Chemical engineering concerns the design, scale-up, and operation of chemical processes, and the understanding and design of technologically useful materials.
Chemical engineers are responsible for the economical, safe, and environmentally benign production of useful quantities of vital materials-from grams of a new drug to tons of a commodity chemical.
Chemical engineers use these same skills to understand and manipulate natural processes, such as in biological systems.
See What do chemical engineers do? for more information about chemical engineering and about the profession generally.
The undergraduate major in chemical engineering at UB is broadly based to prepare graduates for positions in engineering development, design, economic evaluation, sales, construction, production, and management. A number of our undergraduates go on for graduate study and careers in research, and some pursue degrees in medicine, business, or law.
Students intending to major in chemical engineering should have strong backgrounds in chemistry and mathematics.
Freshman year students take a general curriculum in engineering, but with a focus on chemistry. The sophomore year begins the introduction to chemical engineering, and builds a base in mathematics, chemistry, and thermodynamics for the core courses to follow.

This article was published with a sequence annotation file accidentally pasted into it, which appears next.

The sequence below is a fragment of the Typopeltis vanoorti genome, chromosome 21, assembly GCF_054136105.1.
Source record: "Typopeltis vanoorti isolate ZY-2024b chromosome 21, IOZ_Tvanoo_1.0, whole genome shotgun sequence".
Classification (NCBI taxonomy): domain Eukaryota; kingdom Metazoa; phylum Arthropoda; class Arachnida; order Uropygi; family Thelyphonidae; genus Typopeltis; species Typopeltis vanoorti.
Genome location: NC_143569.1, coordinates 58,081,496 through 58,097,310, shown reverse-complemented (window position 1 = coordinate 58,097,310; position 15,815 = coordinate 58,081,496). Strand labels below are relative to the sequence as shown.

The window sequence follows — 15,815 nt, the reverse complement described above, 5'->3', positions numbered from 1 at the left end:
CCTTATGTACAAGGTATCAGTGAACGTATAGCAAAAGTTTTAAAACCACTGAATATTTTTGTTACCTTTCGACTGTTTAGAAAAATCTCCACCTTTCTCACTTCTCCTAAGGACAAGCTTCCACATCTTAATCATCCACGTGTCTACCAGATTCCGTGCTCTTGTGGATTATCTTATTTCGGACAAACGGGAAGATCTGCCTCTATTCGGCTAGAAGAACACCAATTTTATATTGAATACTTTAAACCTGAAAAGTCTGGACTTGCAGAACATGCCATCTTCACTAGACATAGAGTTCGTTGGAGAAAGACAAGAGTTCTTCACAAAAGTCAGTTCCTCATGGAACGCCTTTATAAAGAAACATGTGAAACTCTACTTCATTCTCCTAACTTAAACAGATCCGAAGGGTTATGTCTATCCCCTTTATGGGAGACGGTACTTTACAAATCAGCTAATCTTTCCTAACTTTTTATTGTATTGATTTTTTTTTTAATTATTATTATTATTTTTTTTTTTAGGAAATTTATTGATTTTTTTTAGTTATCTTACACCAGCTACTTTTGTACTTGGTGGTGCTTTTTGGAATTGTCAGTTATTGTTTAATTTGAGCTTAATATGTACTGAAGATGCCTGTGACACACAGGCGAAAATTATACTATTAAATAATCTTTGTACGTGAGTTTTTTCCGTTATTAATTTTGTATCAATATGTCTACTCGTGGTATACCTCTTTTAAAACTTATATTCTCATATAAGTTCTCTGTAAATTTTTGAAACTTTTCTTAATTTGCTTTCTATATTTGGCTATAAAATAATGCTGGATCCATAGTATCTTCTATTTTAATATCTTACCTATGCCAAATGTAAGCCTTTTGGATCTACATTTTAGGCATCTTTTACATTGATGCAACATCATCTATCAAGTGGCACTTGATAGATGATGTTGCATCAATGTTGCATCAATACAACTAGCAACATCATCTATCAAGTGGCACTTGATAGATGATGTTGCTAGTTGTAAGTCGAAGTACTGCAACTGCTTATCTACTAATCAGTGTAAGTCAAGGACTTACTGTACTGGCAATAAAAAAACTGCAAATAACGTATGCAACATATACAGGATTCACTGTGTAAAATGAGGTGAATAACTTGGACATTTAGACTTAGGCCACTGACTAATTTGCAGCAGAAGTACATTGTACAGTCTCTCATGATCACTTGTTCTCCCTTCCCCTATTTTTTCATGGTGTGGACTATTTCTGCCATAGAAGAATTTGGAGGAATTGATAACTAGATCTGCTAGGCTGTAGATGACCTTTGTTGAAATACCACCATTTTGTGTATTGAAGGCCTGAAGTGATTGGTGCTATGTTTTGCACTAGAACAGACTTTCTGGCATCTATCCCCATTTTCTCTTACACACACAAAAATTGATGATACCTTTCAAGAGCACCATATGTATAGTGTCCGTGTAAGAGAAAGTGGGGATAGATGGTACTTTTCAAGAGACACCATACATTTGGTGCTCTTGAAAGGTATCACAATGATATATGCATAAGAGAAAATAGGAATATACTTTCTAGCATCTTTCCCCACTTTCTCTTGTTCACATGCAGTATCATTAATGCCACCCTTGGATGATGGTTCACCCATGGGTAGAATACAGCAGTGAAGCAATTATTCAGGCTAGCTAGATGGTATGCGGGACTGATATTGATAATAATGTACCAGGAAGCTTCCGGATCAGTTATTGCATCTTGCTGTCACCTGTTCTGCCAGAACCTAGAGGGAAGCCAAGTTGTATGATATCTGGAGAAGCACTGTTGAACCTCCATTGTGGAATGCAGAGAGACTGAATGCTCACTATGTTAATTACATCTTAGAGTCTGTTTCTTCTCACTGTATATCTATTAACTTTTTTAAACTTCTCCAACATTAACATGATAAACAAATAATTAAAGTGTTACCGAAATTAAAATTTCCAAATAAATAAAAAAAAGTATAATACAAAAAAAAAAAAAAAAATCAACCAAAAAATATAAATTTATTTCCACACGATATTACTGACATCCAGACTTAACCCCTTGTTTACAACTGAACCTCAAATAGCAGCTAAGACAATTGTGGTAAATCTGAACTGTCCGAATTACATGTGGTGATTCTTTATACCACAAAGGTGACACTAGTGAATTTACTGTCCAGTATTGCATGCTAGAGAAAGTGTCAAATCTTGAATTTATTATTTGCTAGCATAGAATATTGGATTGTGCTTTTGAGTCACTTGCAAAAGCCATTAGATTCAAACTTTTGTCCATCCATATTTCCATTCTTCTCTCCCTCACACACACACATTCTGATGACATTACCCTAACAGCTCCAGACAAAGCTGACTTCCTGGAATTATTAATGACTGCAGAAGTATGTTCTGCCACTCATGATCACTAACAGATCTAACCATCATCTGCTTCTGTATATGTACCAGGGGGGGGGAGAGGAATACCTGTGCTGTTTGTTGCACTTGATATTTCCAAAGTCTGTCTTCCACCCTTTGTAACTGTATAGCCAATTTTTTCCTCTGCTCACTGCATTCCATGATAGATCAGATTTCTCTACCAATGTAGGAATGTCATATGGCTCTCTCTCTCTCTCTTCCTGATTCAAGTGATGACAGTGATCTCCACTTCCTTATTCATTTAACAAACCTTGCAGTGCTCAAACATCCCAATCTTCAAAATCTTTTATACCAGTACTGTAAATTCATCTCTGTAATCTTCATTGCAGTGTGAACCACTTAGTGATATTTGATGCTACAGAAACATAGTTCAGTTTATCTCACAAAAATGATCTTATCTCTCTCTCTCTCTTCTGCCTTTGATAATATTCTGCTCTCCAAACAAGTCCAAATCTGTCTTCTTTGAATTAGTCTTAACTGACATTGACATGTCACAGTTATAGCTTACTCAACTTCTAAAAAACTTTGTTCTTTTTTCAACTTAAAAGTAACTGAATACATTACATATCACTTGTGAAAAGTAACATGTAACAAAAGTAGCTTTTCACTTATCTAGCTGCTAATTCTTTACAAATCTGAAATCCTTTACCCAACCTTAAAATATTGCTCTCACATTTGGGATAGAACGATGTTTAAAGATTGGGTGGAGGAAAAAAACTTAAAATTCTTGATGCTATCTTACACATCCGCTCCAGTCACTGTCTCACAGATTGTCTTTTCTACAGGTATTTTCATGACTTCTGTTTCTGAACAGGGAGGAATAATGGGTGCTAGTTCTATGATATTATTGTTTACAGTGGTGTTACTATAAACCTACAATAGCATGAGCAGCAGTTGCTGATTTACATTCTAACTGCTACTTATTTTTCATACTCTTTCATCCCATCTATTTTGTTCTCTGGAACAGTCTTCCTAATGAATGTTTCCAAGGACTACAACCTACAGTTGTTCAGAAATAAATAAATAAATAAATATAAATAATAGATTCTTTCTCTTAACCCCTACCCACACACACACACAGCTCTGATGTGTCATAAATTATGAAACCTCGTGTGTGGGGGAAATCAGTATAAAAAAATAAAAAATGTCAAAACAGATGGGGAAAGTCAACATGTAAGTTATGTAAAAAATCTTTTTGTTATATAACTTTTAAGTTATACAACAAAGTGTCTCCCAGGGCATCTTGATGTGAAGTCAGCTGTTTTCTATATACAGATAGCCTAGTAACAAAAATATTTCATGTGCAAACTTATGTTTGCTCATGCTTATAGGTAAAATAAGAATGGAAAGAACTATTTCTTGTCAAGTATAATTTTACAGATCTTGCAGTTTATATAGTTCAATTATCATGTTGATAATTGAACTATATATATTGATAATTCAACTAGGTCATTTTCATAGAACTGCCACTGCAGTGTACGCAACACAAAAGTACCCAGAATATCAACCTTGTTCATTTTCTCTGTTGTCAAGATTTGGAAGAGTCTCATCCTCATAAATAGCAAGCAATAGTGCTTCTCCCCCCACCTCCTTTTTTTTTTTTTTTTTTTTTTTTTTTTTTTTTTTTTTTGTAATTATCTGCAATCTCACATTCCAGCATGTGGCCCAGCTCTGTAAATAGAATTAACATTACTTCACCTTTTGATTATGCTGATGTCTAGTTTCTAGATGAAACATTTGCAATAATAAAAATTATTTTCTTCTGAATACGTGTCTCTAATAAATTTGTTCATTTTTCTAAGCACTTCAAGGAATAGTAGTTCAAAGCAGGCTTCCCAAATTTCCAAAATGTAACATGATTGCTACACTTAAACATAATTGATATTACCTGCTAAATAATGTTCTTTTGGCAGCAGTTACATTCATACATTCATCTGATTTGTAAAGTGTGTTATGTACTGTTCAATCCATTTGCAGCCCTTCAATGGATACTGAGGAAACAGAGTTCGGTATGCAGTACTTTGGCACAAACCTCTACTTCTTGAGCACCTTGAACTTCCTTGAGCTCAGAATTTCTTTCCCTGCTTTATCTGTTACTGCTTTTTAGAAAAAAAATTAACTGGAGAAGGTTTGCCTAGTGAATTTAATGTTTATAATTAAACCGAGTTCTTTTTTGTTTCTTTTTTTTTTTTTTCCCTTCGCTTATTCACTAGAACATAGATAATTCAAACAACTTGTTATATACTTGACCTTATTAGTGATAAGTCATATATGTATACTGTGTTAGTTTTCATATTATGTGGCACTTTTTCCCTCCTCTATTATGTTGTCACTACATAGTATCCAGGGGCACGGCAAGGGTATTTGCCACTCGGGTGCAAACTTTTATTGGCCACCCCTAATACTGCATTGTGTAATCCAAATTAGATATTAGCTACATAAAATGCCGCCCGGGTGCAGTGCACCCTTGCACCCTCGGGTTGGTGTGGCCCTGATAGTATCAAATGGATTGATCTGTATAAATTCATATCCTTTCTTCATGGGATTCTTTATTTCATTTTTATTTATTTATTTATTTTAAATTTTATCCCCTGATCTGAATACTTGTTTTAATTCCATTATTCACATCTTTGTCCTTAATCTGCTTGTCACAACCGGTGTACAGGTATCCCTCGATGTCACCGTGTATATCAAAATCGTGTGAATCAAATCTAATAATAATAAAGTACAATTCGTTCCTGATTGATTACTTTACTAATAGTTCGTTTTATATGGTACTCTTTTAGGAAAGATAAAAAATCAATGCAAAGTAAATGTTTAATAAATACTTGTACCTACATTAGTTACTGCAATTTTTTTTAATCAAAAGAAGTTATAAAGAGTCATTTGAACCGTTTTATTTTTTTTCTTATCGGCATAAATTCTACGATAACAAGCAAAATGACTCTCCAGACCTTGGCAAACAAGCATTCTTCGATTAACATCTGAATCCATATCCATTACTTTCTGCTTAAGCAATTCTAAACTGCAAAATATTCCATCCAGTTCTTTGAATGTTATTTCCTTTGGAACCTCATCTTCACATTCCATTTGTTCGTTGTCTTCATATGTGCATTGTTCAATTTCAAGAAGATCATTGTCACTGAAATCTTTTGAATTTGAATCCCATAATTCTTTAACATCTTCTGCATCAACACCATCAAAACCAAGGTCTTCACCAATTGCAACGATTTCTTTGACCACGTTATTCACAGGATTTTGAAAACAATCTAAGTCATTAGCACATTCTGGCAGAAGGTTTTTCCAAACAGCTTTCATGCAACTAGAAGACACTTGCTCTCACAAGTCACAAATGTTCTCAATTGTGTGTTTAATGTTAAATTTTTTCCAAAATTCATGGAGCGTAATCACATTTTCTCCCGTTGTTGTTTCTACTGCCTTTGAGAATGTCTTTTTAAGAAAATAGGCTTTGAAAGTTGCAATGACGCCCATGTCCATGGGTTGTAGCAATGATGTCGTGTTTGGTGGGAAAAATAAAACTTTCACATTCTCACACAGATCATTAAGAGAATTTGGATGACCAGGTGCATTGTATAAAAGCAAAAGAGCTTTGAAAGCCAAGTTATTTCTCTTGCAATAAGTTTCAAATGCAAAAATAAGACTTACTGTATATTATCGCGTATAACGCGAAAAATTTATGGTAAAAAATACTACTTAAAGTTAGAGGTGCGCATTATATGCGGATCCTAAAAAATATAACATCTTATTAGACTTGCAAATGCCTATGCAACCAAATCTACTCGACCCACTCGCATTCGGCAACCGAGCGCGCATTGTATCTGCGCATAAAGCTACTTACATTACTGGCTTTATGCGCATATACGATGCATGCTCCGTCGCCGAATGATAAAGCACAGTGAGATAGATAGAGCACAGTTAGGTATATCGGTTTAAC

The junior and senior years extend the engineering base and build upon it with courses in theoretical and applied chemical engineerings. Many of the courses are accompanied by laboratory sessions. Communication skills, both oral and written, are stressed through laboratory reports and class projects. Some senior students are exposed to research through an undergraduate research and creativity activity course; others obtain industrial experience through local internships or through the chemical engineering co-op program. The student's education in chemical and biological engineering culminates with two capstone design courses.
In 2004 the department changed its name by adding "Biological" to reflect the important and growing contributions that chemical engineers make in the field of biological applications. The profession is evolving to meet the increasing need for engineers who speak the languages of both chemistry and biology, and who possess strong quantitative skills. Although the degree offered by the department is still in chemical engineering, several courses are offered to permit study of biological engineering, and there is even more opportunity to focus in biology through selection of electives following a Biological Engineering track.
Mark Swihart co-authors pioneering study to gauge toxicity of quantum dots in primates, with a hopeful outcome for doctors and scientists seeking new ways to battle diseases like cancer through nanomedicine. >>
David Kofke and Andrew Schultz awarded for development of the etomica modules, a community-developed suite of interactive simulations helping students understand molecular origins of macroscopic behaviors. >>
In collaboration with researchers from Praxair, Inc., the group of Mark Swihart has developed a new technology for producing nanoparticles of copper, silver, palladium and other metals and their alloys. >>